Telecom NZ to consolidate applications

By on
Telecom NZ to consolidate applications

Warns of low full-year earnings.

Telecom NZ will consolidate its collection of 1423 internal applications to about 300 as part of a three-year re-engineering program.

The telco this week announced to investors a new strategy to “reset business for long-term success” in response to shrinking margins and fixed-line competition.

It expected earnings for the 12 months to 30 June 2013 to be near the bottom of its February forecast of $NZ1.04 billion to $NZ1.06 billion ($870 million to $880 million).

Telecom NZ has moved to cut as many as 1230 jobs from its 7530-strong workforce since December. It said the restructure would cost up to $NZ130 million this year, up from its previous forecast of $NZ80 million.

In addition, it said it would spend $NZ150 million to $NZ200 million in the next three years on re-engineering its products, processes and BSS/OSS platforms.

The program was expected to deliver $NZ100 million to $NZ200 million a year of benefits, beginning in 2015.

Telecom NZ group chief technology officer David Havercroft said the re-engineering program of work aimed to deliver re-usable building blocks and agile architecture so as to limit its need for new technology investments.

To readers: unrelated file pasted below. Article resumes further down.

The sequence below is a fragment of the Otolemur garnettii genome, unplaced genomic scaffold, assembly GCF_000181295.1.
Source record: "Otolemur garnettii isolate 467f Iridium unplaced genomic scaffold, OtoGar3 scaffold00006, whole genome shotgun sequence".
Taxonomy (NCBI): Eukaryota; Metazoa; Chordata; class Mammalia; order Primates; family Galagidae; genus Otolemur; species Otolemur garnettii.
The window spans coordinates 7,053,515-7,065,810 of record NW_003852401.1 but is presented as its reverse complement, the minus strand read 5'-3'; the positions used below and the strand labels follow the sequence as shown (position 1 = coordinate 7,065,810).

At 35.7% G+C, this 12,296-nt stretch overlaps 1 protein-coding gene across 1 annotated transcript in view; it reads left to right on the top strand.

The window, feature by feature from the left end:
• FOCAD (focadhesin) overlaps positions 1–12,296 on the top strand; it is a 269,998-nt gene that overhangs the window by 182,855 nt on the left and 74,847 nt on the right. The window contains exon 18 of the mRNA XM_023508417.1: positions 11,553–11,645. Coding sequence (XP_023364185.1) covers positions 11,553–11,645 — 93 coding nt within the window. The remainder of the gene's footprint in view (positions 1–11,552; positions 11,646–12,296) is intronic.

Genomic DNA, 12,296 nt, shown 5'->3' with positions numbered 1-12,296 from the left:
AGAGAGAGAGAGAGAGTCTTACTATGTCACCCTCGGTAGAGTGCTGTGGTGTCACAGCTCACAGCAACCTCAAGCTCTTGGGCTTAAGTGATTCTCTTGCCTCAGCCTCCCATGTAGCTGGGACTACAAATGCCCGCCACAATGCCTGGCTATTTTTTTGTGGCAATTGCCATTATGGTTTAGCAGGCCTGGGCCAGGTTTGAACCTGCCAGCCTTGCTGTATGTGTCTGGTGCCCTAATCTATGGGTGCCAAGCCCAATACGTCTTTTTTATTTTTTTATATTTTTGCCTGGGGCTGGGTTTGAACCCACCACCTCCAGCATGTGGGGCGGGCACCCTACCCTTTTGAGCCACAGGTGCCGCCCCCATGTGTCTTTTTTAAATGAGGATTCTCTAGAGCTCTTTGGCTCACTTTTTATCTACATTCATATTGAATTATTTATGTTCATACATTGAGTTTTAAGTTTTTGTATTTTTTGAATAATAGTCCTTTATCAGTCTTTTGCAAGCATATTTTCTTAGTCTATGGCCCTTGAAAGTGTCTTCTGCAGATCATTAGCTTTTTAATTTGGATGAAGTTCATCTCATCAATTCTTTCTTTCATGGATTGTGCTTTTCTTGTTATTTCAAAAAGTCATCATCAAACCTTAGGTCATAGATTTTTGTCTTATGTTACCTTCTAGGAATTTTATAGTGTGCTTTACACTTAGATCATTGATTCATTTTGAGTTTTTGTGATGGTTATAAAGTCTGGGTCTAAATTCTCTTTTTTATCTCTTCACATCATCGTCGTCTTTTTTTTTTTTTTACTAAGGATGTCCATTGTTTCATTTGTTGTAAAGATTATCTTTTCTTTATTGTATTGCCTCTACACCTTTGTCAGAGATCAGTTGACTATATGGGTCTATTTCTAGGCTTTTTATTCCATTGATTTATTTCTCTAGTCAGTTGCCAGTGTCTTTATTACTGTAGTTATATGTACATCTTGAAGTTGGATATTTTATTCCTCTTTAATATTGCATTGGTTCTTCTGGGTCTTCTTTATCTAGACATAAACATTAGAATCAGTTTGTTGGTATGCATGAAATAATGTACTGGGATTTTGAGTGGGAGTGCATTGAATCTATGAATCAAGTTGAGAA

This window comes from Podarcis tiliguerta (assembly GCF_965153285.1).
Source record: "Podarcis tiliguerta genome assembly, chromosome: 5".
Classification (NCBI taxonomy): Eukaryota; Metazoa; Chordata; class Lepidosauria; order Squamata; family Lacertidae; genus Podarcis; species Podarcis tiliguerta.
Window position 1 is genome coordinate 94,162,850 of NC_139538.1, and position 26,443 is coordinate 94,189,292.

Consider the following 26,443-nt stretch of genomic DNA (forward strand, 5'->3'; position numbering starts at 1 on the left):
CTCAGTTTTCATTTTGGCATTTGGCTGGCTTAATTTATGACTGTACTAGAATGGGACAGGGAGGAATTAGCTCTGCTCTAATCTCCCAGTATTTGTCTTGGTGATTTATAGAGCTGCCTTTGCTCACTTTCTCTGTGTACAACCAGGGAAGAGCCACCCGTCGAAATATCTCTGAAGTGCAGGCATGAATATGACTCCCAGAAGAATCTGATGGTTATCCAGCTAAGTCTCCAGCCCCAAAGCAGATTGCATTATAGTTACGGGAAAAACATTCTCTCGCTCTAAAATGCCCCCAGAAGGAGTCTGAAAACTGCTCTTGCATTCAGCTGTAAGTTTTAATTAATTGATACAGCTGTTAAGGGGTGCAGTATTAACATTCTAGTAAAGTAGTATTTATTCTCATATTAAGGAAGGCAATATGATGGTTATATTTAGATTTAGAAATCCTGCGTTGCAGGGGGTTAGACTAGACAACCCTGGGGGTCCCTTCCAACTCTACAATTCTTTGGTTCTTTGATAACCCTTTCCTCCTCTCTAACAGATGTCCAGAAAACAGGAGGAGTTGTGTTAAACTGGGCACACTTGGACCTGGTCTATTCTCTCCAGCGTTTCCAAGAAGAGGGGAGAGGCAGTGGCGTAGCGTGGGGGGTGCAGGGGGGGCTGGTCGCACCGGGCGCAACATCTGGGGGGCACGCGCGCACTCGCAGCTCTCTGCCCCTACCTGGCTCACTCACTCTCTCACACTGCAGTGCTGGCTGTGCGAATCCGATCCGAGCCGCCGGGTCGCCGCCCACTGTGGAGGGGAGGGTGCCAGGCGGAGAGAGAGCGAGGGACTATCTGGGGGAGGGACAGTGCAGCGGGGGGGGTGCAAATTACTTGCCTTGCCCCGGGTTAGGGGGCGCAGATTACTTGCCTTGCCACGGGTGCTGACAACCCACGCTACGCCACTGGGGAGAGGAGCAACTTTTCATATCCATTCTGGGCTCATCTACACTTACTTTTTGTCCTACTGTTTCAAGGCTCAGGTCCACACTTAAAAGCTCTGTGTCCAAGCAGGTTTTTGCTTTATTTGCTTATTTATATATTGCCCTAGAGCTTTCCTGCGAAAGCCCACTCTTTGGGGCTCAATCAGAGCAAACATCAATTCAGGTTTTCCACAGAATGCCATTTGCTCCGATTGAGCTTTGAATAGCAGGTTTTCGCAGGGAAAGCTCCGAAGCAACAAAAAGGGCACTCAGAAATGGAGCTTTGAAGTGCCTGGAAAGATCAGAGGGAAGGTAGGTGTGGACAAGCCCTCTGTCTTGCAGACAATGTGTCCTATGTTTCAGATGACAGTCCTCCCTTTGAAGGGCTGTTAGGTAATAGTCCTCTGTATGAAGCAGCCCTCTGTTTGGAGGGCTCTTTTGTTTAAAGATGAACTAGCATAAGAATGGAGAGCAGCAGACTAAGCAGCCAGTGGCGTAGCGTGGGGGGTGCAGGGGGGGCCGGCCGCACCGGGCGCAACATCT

The telco hoped to rationalise “multiple, duplicate, overlapping products” and more than 100,000 processes, and improve its data sources.

It planned to consolidate 1423 internal applications to a core suite of 20 applications and up to 200 supplementary applications.

Including re-engineering costs, Telecom NZ expected to spend up to $NZ500 million a year for the next three years on capital investments, including network investments.

It said it hoped to end the 2014 financial year with at least four new offers for consumers and small businesses, and a “clear path forward for Australia”.

Telecom NZ said in March that subsidiary Gen-i’s Australian staff would focus solely on trans-Tasman deals, shifting Australian business to sister company AAPT where possible.

Copyright © iTnews.com.au . All rights reserved.
Tags:

Most Read Articles

Log In

Username:
Password:
|  Forgot your password?